Example:
Jute 'Jute' → Juteni 'Jutean'

-ehi Suffix for the derivation of a person sharing a trait/profession/etc. with another one, that is 'a fellow X'. Derived from ehe (too, like, likewise etc.)

Known synonymous affixes:
-hehi (after vowels)

Example:
ama 'worker' → amahehi 'fellow worker, colleague'

-afa Noun derivation suffix for things or places owned or done collectively, probably from a (of, by) and fa (inclusive collective first person pronoun)

Known synonymous affixes:
-fa (after words already ending in -f, particularly -af

Examples:
mihonon 'house' → mihonafa 'community hall'
vettaf 'fight, conflict' → vettaffa 'war'

-mo Agentive derivation suffix used for referring to professions, (more) permanent states or occupations or jobs. Can be used on both nouns and verbs. Originally from amo (to do, work).

Known synonymous affixes:
-amo (after consonants) (when the original words already ends in -mo)

Example:
noitosani 'teaching' → noitosanimo 'teacher'

mo- -he Temporary agentive derivation circumfix, for momentary or transitional states, acts etc. Can also be used both on verbs and nouns. Probably originating by prefixing the aforementioned, more permanent agentive suffix mo and suffixing he

Example:
letafo 'to travel' → moletafohe 'traveller, tourist'

-ona The 'patientive' derivation suffix, similar to English '-ee' as in 'employee'. Originally consisted of the combination of -o (verb suffix) + no (patientive trigger suffix) + a (common noun suffix)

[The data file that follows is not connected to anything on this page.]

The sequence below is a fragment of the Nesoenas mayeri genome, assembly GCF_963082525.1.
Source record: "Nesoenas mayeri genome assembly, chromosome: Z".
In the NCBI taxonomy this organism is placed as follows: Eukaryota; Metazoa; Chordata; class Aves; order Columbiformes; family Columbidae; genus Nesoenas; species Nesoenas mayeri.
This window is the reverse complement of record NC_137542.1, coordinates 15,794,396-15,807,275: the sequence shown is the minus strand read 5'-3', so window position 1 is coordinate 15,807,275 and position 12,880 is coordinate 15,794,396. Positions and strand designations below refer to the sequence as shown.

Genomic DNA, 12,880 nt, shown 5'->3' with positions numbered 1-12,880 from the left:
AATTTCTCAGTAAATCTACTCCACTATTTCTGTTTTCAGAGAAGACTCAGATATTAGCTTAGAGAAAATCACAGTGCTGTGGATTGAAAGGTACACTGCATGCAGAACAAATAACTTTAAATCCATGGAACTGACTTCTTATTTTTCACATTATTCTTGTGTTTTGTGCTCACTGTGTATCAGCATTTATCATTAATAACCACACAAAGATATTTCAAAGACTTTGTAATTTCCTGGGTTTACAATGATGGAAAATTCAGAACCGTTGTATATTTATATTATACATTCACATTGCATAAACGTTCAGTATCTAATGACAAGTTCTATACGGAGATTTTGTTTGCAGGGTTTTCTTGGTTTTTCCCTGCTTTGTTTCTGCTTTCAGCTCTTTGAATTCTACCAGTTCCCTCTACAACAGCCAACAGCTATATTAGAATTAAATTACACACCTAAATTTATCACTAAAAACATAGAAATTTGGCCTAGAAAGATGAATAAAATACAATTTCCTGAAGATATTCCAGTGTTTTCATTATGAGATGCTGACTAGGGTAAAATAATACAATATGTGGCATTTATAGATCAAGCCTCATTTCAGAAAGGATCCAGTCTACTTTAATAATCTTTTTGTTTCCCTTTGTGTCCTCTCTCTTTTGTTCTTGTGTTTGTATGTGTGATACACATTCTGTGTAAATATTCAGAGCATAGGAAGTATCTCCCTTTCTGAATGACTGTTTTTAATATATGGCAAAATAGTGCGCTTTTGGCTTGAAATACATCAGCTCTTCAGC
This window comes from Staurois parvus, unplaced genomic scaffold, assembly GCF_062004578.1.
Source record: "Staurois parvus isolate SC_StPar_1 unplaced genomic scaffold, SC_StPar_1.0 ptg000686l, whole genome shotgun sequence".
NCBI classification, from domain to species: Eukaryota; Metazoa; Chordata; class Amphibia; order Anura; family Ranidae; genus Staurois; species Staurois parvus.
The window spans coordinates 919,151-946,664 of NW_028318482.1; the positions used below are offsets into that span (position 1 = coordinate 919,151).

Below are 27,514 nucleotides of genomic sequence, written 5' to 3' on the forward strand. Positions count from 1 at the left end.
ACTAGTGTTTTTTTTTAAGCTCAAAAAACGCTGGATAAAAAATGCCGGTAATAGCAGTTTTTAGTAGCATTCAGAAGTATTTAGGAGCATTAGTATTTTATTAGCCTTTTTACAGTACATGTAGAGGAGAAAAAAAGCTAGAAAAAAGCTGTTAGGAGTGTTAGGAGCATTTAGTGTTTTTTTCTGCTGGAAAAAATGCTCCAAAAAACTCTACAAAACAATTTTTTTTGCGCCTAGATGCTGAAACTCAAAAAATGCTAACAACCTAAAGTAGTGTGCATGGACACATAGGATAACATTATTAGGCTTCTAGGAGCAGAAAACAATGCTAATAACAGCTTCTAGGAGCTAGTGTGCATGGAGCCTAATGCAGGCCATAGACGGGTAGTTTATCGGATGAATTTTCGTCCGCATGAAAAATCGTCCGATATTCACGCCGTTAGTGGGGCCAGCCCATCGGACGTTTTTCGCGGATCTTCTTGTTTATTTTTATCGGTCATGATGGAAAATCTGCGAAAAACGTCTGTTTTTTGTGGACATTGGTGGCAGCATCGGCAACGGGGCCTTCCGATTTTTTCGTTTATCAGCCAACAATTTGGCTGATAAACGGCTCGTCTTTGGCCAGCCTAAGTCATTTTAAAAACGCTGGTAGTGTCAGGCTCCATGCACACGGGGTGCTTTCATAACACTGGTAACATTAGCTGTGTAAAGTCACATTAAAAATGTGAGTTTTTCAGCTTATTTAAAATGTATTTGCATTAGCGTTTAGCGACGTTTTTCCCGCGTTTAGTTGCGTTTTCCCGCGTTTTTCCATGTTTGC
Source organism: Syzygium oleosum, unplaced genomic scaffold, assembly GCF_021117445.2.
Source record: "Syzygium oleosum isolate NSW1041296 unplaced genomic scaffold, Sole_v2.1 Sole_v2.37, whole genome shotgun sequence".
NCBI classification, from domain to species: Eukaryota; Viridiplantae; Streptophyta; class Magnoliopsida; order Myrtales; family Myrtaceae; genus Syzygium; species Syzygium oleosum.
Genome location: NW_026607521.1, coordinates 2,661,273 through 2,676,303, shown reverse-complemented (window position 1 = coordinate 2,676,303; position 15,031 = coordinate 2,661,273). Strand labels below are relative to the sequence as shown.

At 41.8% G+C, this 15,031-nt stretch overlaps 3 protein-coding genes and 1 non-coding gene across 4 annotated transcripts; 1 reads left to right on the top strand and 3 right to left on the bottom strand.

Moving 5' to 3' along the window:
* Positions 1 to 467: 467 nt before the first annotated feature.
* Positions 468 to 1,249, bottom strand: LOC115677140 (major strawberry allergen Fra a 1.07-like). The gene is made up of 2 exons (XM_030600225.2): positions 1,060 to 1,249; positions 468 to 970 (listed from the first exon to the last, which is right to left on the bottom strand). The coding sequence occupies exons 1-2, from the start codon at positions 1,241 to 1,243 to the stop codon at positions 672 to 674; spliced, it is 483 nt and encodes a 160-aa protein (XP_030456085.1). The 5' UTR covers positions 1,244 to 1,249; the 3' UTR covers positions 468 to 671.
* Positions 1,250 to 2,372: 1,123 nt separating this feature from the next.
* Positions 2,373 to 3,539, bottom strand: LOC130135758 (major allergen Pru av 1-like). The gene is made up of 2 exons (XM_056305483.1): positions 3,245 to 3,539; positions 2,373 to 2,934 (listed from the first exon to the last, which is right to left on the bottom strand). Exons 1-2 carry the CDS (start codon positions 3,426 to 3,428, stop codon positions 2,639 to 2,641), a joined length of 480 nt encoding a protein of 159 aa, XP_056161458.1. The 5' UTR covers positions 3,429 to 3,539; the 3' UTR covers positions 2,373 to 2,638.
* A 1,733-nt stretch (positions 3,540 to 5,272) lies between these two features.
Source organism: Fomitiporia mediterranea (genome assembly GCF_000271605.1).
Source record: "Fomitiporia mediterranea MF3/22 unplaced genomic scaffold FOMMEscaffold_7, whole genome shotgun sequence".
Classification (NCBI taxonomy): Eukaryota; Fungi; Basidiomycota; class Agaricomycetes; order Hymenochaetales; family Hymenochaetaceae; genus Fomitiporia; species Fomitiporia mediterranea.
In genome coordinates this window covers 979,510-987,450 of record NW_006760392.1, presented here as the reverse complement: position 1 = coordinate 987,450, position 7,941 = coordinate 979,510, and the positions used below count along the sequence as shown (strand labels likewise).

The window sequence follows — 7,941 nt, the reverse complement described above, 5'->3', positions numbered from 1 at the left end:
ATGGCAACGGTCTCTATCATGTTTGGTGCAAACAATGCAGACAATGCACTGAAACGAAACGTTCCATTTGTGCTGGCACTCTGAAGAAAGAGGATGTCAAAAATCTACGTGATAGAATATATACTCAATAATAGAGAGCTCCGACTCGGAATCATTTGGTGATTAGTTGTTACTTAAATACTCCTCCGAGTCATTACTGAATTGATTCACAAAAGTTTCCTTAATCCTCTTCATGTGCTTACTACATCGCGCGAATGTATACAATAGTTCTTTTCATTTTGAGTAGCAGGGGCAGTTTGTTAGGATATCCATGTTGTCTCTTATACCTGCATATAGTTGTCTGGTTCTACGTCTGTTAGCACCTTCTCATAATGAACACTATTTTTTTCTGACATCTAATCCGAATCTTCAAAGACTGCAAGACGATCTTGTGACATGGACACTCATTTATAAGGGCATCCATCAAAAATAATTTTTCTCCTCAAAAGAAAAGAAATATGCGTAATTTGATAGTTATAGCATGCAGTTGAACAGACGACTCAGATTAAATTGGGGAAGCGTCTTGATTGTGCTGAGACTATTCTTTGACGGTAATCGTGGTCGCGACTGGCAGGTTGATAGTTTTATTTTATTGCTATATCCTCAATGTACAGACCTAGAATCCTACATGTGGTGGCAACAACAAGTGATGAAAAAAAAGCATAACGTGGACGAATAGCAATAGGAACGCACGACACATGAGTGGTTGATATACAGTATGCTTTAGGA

Example:
hotuvi 'oppression, suppression' → hotuvona 'the oppressed, the subjugated'



ilna- Derivation prefix equivalent to "-lessness". From ilni a (absence or lack of).

Known synonymous affixes:
-l/-al (the general negation suffix, used for verbs or nouns)
-i (when deriving from stative verbs having a similar negating meaning)
il- (opposite prefix)

Examples:
diaadif 'love' → ilnadiaadif 'lovelessness'
van 'danger, fire, wildness' → vanal 'harmlessness'
netilo 'be boundless' (from neti, here 'boundary, limit') → netili 'limitlessness, boundlessness'
lumo here: 'power' → illumo 'powerlessness'

-evo Derivation prefix referring to something that is obtained from a natural resource Shortened form of evoto (to get, receive, obtain etc.)

Known synonymous affixes:
-eva (for ores)
-heva (for ores, after words ending in a vowel)

dova 'tree, wood' → dovevo 'lumber'
tusa 'silver' → tusaheva 'silver ore, natural silver alloy'

-tilo Verb derivation suffix, used to signify the repetition of an action.

Examples:
amo 'to do, work' → amotilo 'do again, repeat, habitually do'
memo here 'to say, be said' → memotilo 'repeat, be repeated'

-ilvu A derivation suffix used to form words referring to the end of something. Originates in the word ilvuni (end)

Examples:
kiovi 'part' → kiovilvu 'end part, e.g. of a device'
vuhat 'holiday' → vuhatilvu 'last day or end of a/the holiday(s)'

dona- Prefix used to derive words referring to a period of time. From doona 'time'.

Known synonymous affixes:
don- (in front of vowels)

Examples:
heiti 'dullness' → donaheiti 'boredom, time of boredom'
fefeo 'to rain' → donafefe 'rainy season'

-hea Suffix meaning 'away', used to derive verbs or sometimes nouns that entail a literal or metaphorical movement away from something. From hea 'outwards'.

Known synonymous affixes:
-ehea (after consonants, only in nouns)
-heo (when used with verbs)

Examples:
amdo 'break' → amdoheo 'to break away'
nuo 'to give' → nohea 'surrender'